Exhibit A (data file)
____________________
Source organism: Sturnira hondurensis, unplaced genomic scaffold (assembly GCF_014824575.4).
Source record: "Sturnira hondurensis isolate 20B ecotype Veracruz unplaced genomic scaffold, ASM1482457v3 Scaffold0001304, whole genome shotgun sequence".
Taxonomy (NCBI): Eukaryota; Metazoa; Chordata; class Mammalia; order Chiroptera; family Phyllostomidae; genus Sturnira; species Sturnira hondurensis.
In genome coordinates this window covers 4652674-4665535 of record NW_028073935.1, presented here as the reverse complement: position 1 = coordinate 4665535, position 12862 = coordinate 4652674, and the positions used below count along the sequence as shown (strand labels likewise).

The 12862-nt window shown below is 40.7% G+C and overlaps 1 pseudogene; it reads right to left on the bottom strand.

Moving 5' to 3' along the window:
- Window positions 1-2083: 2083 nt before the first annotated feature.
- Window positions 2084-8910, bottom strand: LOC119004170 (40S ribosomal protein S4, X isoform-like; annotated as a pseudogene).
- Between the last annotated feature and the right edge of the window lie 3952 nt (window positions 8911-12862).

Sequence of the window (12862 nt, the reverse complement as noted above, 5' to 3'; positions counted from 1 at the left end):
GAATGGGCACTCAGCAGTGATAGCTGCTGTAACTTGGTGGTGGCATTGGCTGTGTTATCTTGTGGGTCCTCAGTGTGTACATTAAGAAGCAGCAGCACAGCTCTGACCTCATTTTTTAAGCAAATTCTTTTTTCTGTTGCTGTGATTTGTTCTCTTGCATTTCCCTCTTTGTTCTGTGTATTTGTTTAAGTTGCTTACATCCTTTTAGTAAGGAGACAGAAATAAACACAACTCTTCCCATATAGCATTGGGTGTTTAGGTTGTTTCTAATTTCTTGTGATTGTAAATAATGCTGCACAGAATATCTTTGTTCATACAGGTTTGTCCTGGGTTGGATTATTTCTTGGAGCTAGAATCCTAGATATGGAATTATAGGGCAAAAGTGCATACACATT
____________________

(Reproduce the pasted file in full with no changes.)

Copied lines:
Source organism: Sturnira hondurensis, unplaced genomic scaffold (assembly GCF_014824575.4).
Source record: "Sturnira hondurensis isolate 20B ecotype Veracruz unplaced genomic scaffold, ASM1482457v3 Scaffold0001304, whole genome shotgun sequence".
Taxonomy (NCBI): Eukaryota; Metazoa; Chordata; class Mammalia; order Chiroptera; family Phyllostomidae; genus Sturnira; species Sturnira hondurensis.
In genome coordinates this window covers 4652674-4665535 of record NW_028073935.1, presented here as the reverse complement: position 1 = coordinate 4665535, position 12862 = coordinate 4652674, and the positions used below count along the sequence as shown (strand labels likewise).

The 12862-nt window shown below is 40.7% G+C and overlaps 1 pseudogene; it reads right to left on the bottom strand.

Moving 5' to 3' along the window:
- Window positions 1-2083: 2083 nt before the first annotated feature.
- Window positions 2084-8910, bottom strand: LOC119004170 (40S ribosomal protein S4, X isoform-like; annotated as a pseudogene).
- Between the last annotated feature and the right edge of the window lie 3952 nt (window positions 8911-12862).

Sequence of the window (12862 nt, the reverse complement as noted above, 5' to 3'; positions counted from 1 at the left end):
GAATGGGCACTCAGCAGTGATAGCTGCTGTAACTTGGTGGTGGCATTGGCTGTGTTATCTTGTGGGTCCTCAGTGTGTACATTAAGAAGCAGCAGCACAGCTCTGACCTCATTTTTTAAGCAAATTCTTTTTTCTGTTGCTGTGATTTGTTCTCTTGCATTTCCCTCTTTGTTCTGTGTATTTGTTTAAGTTGCTTACATCCTTTTAGTAAGGAGACAGAAATAAACACAACTCTTCCCATATAGCATTGGGTGTTTAGGTTGTTTCTAATTTCTTGTGATTGTAAATAATGCTGCACAGAATATCTTTGTTCATACAGGTTTGTCCTGGGTTGGATTATTTCTTGGAGCTAGAATCCTAGATATGGAATTATAGGGCAAAAGTGCATACACATT